Filed under Opinion

Making campus sustainability more than just a promotional factor

 

When you walk into the Davies Center, you immediately get the feel of an open and natural space. But the more you get to know the building, the more apparent the amazing additions actually are!

More than the terraces to catch some rays or the grand piano in the second floor lounge, the fantastic sustainable measures are my favorite parts of the building.

What? You didn’t know about them? I’ll give you a quick run down

—Green roof with gardens to collect storm water run off

— Floor tiles made from recycled materials

— Local or recycle wood and stone work

—Local and organic food served by Blugold
Dining

— LED light fixtures

— Windows that keep heat in or heat out

—A ventilation system that reuses air
instead of constantly heating or cooling new air

—Automatic lighting which dims lights when necessary

— Water conserving restroom facilities

— Solar panels on the roof

— Recycling and composting availability

The list can go on and on.

The building cost $48.8 million and was paid for by student dollars, according to the university website. With this money, we were able to make some significant upgrades from the old Davies Center and this helped our image as a green university.

For the third year in a row, UW-Eau Claire was named among the top green universities by the Princeton Review. According to a university press release, some of the reasons Eau Claire was again named a green university included the Sustainability Fellowship Program, campus Trash Talks, green certified cleaning products, local and organic food and new construction meeting a      rating system comparable to Leadership in Energy and Environmental Design, which is a third party verification of green buildings.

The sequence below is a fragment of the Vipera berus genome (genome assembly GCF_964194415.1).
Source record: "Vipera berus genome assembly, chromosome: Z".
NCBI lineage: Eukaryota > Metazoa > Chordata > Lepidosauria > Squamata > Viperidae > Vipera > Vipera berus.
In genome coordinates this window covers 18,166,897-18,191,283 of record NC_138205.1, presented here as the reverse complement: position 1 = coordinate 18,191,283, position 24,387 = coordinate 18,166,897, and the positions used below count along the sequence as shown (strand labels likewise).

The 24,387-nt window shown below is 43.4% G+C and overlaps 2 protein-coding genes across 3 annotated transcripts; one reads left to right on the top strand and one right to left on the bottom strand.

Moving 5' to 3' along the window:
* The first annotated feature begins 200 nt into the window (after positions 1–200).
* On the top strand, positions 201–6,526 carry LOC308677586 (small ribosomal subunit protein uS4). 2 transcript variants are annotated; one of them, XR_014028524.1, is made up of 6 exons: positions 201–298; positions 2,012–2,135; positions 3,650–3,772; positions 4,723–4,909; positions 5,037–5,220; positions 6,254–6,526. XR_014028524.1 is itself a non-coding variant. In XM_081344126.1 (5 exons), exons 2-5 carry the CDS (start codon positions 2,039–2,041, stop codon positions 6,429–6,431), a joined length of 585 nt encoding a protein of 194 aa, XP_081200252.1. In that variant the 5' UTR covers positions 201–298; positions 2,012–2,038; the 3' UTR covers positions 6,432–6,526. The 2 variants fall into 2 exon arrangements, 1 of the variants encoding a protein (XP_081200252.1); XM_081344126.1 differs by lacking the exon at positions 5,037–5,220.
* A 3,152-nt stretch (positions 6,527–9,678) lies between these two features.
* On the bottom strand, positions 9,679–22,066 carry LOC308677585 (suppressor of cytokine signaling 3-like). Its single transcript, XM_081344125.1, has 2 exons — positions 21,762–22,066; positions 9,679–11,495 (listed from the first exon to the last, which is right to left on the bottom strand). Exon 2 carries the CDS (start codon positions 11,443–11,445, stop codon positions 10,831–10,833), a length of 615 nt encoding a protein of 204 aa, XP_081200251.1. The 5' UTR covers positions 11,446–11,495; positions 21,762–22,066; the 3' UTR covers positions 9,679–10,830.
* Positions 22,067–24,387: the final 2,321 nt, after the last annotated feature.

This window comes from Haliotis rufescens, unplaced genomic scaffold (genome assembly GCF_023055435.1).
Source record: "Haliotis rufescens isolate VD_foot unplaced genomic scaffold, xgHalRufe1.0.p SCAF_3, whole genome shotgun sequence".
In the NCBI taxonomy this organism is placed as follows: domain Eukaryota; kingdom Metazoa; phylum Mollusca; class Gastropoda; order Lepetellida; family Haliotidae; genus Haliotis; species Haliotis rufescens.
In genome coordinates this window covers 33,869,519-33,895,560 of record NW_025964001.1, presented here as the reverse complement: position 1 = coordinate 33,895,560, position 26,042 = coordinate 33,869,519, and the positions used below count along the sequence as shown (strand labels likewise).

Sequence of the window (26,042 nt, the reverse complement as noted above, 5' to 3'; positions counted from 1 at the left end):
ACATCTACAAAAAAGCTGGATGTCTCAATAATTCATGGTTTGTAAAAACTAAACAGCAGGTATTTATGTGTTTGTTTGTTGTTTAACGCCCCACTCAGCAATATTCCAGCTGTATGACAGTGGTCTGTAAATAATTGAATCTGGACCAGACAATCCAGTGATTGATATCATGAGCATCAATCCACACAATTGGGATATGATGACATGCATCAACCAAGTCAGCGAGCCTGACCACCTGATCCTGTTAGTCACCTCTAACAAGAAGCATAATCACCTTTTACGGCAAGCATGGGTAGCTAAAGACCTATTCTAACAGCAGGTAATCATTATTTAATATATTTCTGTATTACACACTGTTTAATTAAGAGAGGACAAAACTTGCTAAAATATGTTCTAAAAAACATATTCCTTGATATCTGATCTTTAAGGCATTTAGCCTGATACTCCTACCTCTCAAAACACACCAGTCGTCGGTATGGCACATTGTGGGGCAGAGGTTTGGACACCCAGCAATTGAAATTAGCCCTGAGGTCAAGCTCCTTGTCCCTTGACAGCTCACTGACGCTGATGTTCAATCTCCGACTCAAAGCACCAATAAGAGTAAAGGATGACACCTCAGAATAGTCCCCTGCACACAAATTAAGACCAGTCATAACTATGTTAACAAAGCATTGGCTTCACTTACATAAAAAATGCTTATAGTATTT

Now, UW-Green Bay, Madison, Milwaukee, Oshkosh and Stevens Point were also included on this list, so let’s not get too high and mighty. But it still makes me incredibly proud to go to a university that puts sustainability as such a
high priority.

As (I hope) everyone on campus knows, we are in the process of building a new education building which is set to be in use by spring 2014. After going above and beyond, I hope the university plans on making green features in this new building, just like the Davies Center.

I am aware that in real life people don’t allocate an extra million dollars or so just out of the goodness of their heart, just because they want an Eau Claire university building to be a little bit ‘greener.’ In real life it boils down to dollars and cents and “how can we make this cheaper?”

The budget for the education building is $44.5 million, according to the university. Not a cheap little project at all!

The big difference between the two buildings  lies in the funding: students vs. state. I haven’t seen definite, concrete sustainability additions for the building but in the Program Statement and Pre-Design Study they outline ideas.

More use of natural light, reduce waste, look into the possibility of using on-site renewable energy and water-use reducing facilities are all listed as intended sustainability projects.

But there are also statements like, “The design team will investigate opportunities for incorporating rapidly renewable materials
into the project.”

They are very general and vague. Davies set a really high standard for our university. I really hope our university is taking sustainability seriously and not just using it as another addition to their homepage or detail on the walking tours.

 

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